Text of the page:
Two films, Paheli and Matrubhumi: A Nation without Women, hit theatres in India within weeks of each other. Significantly, both the films, directed by Amol Palekar and Manish Jha respectively, have or claim to have women at the centre of their discourse. In the promos of Paheli, the producer-actor Shah Rukh Khan talked of the […]

  • A Child’s Primer of Intelligent Design

    See the Bible. The Bible is a textbook. It is all you will ever need to know about anthropology, zoology, astronomy, psychology, or nuclear fission. Why is the Bible all you need to know? Because President George W. Bush said that the theory of “Intelligent Design” should be taught along with the Darwinian theory of […]

  • Carmageddon and Karl Marx

    “So far as I am aware,” wrote Paul Sweezy in 1973, “the political economy of the automobile has never been subjected to serious analysis in the Marxian literature.” Amazingly, despite the apparent onset of global warming, “peak oil,” and permanent petro-war, Sweezy’s observation remains true today.  We Marxians have not yet begun to do more […]

  • Pyramid of Capital (1983)

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  • Vermin and Souvenirs: How to Justify a Nuclear Attack

    Because Japan chose to invade several colonial outposts of the West, the war in the Pacific laid bare the inherent racism of the colonial structure. In the United States and Britain, the Japanese were more hated than the Germans. The race card was played to the hilt through a variety of Allied propaganda methods. Spurred […]

  • Voluntary Slavery

    Although the widely celebrated consumer sovereignty allows people to choose whether to consume Coke or Pepsi, nobody could even dream of suggesting that workers can act as sovereign individuals within their place of employment. Ideologists mouth comforting platitudes that depict people as sovereign individuals in their role as consumers, but obviously ultimate control of the […]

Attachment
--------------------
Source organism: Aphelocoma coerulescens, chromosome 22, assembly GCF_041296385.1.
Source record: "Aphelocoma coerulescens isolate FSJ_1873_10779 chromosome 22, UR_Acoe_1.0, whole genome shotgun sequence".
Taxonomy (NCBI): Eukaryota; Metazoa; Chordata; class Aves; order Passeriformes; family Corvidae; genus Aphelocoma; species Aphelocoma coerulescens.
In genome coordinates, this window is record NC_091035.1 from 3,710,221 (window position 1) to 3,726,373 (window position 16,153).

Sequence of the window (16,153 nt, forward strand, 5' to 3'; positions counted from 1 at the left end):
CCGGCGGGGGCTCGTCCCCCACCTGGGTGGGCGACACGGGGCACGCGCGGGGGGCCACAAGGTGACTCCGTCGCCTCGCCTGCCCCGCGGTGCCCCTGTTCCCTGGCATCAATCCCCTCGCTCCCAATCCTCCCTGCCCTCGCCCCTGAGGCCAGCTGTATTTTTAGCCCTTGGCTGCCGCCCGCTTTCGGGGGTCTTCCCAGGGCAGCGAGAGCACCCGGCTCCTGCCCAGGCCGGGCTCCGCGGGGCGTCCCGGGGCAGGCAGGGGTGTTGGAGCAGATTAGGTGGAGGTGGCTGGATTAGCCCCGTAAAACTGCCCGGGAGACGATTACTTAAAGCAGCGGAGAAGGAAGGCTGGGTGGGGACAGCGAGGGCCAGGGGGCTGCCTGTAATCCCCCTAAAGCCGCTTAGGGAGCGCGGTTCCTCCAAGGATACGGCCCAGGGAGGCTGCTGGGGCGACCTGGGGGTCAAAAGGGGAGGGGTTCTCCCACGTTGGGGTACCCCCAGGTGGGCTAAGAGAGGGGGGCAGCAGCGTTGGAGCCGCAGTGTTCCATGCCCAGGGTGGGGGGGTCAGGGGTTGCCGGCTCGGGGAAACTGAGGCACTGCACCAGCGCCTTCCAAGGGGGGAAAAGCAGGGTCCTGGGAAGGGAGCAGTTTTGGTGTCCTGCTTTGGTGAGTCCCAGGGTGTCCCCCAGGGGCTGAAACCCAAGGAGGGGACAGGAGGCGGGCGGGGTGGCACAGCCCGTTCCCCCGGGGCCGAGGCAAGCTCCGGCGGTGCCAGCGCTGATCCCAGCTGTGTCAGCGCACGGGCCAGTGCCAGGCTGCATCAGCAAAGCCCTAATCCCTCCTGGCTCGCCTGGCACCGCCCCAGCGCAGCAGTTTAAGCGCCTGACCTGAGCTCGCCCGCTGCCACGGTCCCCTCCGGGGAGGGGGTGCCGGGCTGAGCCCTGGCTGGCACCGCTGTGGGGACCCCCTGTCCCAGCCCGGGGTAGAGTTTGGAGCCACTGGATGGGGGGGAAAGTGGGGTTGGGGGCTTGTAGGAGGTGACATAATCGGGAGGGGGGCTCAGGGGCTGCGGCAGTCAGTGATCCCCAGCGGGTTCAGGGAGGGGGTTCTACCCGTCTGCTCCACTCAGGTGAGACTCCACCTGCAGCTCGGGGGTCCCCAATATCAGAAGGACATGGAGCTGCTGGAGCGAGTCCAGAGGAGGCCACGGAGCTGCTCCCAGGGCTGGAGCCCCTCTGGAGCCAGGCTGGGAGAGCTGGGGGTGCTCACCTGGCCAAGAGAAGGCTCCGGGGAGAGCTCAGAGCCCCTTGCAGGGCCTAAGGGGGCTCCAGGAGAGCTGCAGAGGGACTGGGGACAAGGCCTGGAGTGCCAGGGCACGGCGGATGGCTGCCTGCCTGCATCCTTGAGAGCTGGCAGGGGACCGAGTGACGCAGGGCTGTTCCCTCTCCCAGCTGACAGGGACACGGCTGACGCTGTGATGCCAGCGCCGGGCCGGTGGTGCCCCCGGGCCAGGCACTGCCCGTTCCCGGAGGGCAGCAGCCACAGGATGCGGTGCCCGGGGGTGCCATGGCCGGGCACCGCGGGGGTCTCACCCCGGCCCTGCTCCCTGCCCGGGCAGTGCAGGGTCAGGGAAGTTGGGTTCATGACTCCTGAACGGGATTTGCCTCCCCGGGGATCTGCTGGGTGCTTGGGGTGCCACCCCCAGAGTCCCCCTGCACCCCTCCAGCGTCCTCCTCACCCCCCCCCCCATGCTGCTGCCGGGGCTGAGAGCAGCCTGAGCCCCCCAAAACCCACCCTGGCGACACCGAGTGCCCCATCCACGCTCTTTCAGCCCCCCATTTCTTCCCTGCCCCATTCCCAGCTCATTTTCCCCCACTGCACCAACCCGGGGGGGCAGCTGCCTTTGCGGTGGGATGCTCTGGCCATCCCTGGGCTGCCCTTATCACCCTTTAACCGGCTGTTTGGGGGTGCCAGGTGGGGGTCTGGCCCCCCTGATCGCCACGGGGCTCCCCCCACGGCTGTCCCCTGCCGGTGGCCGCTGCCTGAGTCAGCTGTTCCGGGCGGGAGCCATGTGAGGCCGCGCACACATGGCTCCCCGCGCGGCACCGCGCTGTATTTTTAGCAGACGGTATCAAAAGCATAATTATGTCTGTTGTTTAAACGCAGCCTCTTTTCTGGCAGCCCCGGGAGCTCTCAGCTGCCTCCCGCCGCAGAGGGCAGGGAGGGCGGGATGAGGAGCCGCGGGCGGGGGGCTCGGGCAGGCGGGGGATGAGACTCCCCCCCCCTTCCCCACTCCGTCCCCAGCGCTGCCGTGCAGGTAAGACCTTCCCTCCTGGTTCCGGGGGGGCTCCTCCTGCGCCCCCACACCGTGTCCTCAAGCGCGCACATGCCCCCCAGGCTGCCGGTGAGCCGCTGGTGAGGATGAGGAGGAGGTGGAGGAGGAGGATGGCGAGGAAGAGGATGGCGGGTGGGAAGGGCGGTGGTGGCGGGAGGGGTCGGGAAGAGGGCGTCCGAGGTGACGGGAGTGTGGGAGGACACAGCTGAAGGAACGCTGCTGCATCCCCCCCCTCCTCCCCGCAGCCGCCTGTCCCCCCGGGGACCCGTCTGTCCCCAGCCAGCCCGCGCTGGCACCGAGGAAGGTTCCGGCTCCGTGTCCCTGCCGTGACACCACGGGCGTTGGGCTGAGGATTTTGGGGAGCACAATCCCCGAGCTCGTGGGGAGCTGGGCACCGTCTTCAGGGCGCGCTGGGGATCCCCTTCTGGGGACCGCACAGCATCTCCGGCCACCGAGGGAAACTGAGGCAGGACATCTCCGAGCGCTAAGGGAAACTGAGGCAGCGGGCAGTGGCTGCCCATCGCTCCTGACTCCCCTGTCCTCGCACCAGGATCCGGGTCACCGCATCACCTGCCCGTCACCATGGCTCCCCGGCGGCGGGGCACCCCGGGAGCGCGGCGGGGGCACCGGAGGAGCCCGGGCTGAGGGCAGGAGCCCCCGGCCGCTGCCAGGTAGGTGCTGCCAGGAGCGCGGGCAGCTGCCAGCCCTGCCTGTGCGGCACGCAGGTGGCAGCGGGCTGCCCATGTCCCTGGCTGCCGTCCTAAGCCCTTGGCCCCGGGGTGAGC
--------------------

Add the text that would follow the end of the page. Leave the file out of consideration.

• Building Socialism of the 21st Century

    [The following is the concluding section of Michael A. Lebowitz’s talk “Socialism Doesn’t Drop from the Sky,” presented to the National Conference of Revolutionary Students for the Construction of Socialism of the XXI Century in Merida, Venezuela on 24 July 2005. — Ed.] In the same way that Marx was prepared to change his own […]

  • Street Life of a Mad Activist

    Hey, lady. You got a problem with my hat? I mean, look. I was just walking down Fort Washington Avenue, minding my own business on my way to the A Train, and you — an ordinary, middle-aged white lady in a blue plaid housedress — stop to glare at my hat. How friendly is that? […]

  • “The Question of Working-Class Power”: Bill Fletcher, Jr. Speaks to the Canadian Auto Workers Conference, Toronto, Canada, 13 July 2005

      Good morning. President Hargrove, leaders, and members of the Canadian Auto Workers, I wish to thank you very much for inviting me to speak with you today. This is a great honor and I have been looking forward to this opportunity. If all goes according to some plans, by the end of July, the […]

  • U.S. Labor in Crisis: The Current Internal Debate and the Role of Democracy in Its Revitalization

    [The following is a speech delivered by Jerry Tucker on March 12, 2005 at the conference on “Work and Social Movements in the United States” at University of Paris – Sorbonne (March 10-12, 2005). Tucker will report daily on the AFL-CIO 2005 convention in Chicago on July 25-28. — Ed.] There is today a rare […]

  • The Wall Street Journal Meets Karl Marx

    Many reading the Wall Street Journal on May 13, 2005, must have rubbed their eyes in disbelief, looked back and then rubbed them again. A front page story headlined “As Rich-Poor Gap Widens in the U.S., Class Mobility Stalls” informed the largely business readership of that paper that the old Benjamin Franklin-Horatio Alger myth of […]